Crisis on the Homefront

First of all, I want to apologize to everyone for not blogging the last couple of days. A crisis had erupted at work and we’re all scrambling to keep the company from collapsing.

Some of you know that I work for a real estate development firm. Unlike public giants such as KB Homes or Lennar, my company does not have the ability to bleed money for several months in a row. We own hundreds of acres of land throughout California that are basically worth nothing now. Zero. Zilch. Nada.

I have long predicted that many local developers will be forced to close shop due to this housing crisis and, hey, it looks like I got that forecast right (at least for my company).

Anyways, until things settle down here, I will not have the time to blog on a daily basis. 

-TheArcadian

29 thoughts on “Crisis on the Homefront”

  1. Arcadian, I am really sorry to hear that your company is closing. I have encountered several distressed developers in the past several months, which is probably the most I’ve ever encountered in my life time. Your candor is greatly appreciated by potential buyers like myself. I hope you will find a new job soon.

  2. It feels like another leg down is looming not far away. I believe we have not seen anything yet relative to what is coming to towns like Arcadia etc.

  3. Hey everyone,

    Thanks for the support. I am not entirely surprised of the company’s situation because, obviously, I’ve been documenting the escalating credit and housing crisis on a daily basis with you guys. Even the Wall Street analysts see no recovery within the next 2-3 quarters.

    I will of course keep the site up for new readers. We had plans to expand the content and features but my current job situation is putting everything to a temporary halt.

  4. Your insight and good sense has been so valuable and much appreciated!

    The good news is that you are not financially in over your head and you are able to weather this. More good news is that you are a smart cookie and you will find an even better firm to team with.

    If it’s any consolation, the legal field is also feeling economic woes, real estate and financial market related or not.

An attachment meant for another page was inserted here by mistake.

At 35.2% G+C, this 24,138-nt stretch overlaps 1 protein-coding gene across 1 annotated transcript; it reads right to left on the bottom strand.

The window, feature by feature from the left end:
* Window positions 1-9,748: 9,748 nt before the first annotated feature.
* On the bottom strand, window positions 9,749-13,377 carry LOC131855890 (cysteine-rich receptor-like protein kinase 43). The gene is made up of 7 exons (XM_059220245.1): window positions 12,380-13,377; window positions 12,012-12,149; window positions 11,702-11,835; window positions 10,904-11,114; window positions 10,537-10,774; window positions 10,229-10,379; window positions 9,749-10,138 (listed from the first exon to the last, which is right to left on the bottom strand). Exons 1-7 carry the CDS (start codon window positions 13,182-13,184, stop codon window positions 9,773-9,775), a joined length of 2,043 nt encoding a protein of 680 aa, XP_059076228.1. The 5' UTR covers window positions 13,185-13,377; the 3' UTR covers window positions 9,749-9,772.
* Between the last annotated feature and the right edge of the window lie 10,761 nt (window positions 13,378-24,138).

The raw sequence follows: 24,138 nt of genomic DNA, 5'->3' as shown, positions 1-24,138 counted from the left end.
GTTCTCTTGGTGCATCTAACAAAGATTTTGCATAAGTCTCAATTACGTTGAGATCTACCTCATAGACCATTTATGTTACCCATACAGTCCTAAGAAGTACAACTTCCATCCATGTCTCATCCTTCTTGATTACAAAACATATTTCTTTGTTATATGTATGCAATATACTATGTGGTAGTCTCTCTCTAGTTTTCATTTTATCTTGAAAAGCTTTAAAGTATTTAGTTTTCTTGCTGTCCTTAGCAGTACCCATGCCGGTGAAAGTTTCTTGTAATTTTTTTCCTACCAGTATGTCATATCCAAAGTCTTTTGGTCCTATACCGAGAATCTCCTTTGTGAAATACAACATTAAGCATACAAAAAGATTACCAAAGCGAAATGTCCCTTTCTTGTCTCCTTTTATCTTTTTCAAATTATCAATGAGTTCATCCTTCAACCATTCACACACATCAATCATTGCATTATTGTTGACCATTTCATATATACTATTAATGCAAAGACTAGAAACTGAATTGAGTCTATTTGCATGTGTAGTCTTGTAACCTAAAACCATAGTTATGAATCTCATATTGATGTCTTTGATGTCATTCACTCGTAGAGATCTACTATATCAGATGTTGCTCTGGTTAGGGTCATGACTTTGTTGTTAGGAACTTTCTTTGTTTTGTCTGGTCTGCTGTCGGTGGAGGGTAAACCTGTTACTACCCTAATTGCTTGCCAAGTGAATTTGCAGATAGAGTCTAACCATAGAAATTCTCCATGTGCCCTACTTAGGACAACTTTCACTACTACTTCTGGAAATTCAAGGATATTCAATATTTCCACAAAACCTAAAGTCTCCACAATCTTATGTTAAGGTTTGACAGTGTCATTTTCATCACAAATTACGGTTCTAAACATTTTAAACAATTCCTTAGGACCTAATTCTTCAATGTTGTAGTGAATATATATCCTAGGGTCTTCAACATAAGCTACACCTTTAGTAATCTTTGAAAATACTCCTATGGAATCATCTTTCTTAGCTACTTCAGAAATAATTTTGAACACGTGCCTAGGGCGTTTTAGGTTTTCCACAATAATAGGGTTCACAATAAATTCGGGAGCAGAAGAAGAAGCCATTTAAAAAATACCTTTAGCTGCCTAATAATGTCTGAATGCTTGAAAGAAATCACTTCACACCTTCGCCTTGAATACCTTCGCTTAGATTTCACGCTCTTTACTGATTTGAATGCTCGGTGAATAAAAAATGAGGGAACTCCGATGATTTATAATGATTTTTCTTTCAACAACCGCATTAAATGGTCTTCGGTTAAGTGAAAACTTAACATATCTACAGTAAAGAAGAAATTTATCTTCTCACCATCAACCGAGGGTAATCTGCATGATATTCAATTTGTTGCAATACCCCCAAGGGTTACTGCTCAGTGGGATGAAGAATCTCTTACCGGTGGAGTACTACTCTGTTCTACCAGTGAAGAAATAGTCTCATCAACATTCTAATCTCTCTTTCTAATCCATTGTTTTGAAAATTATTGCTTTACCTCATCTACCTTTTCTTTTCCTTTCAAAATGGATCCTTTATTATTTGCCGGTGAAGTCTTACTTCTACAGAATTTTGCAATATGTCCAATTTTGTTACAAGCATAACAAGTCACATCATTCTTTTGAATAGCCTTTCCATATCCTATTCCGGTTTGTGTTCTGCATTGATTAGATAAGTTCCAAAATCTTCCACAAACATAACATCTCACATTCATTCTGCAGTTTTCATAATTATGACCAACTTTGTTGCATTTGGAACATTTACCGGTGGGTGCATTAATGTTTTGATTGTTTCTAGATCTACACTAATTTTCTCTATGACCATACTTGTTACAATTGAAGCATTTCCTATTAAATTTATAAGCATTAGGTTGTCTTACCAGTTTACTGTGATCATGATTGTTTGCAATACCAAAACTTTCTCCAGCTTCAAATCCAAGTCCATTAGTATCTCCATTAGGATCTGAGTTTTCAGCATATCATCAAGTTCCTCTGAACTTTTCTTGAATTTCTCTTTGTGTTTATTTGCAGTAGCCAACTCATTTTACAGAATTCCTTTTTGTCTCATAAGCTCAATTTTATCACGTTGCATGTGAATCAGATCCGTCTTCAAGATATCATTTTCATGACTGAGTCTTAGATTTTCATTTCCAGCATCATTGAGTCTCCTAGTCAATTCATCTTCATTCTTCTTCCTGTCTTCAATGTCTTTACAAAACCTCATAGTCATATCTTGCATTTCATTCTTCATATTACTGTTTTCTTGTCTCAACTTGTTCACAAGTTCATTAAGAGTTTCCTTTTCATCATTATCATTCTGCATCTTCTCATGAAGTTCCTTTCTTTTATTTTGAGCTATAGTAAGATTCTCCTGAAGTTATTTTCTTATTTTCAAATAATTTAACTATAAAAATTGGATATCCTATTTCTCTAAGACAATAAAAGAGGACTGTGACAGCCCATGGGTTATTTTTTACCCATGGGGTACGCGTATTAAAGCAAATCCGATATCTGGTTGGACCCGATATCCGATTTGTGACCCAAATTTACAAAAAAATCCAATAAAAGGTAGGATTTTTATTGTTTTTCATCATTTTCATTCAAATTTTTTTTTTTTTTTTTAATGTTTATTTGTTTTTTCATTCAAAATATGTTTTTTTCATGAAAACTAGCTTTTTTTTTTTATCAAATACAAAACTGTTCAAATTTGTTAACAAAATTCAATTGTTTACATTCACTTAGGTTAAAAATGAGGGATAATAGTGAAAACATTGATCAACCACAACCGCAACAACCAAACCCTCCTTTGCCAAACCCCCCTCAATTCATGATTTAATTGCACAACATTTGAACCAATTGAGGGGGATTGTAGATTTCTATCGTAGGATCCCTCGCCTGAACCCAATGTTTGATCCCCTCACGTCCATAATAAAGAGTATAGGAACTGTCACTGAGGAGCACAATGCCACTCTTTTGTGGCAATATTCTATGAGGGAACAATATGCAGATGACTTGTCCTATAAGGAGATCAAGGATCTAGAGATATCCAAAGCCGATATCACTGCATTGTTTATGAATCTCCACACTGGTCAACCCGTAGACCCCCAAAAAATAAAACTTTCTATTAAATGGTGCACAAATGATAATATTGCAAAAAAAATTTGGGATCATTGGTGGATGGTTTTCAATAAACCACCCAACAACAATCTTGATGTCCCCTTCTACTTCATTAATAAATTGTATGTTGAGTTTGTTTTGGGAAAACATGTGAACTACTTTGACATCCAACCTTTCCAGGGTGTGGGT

Best wishes for bigger and better opportunies!

  5. Capbreeze,

    Thanks! I’m glad we didn’t buy that $500k condo I was eye-ing back in 2005. Now THAT would’ve been the end of me.

  6. There is $500 billion in Option ARM’s that will be resetting interest rates and/or reached 125% cap on loan to value ratio very soon.

    I believe that we will see some severe declines in housing values in next 12 months.

  7. Sorry to hear about the rough news, maybe you need to be pro-active and look for a new job.

    You mentioned that your company “owns hundreds of acres of land throughout California that are basically worth nothing now. Zero. Zilch. Nada.”

    How can it not have a value? It seems that most land here still costs money. Otherwise, I would buy a piece of property and build a home. But it’s the land costs that are high.

  8. We buy land in bulk. At the peak of the bubble, we were paying up to $75,000 per lot in rough areas like Lancaster and Victorville. Today, even a developer like KB Homes wouldn’t touch the same lot for $30k. Our ungraded (raw dirt) lots were appraised at under $10k each.

    This wouldn’t be a problem except for the fact that we owe nearly $40MM in construction loans while the collateral is currently worth a maximum of $8-10MM. Of course, it’s only worth the $8-10MM if someone is willing to buy it in the first place.

    This is the same scenario for infill projects (i.e. LA, OC, SGV). Real estate will still carry a premium here but it isn’t worth anything to the owner if they can’t sell it.

  9. TheArcadian , your site is one of the most enjoyable. You deal with situation w/o emotion and logically. You’ll land on your feet.

    I used to work for a major developer and watched the lies and games for years. I was younger but not influenced by the crooks in RE. I got out and have made lots by buying smart and exercising patience. Never fell in love with the 48 homes I’ve bought and sold over the years.

    You can make money in Re and be honest.

    Good luck.

  10. Sorry to hear the bad news. I wish you the best of luck for finding another good job. Thank you very much for your helpful bog.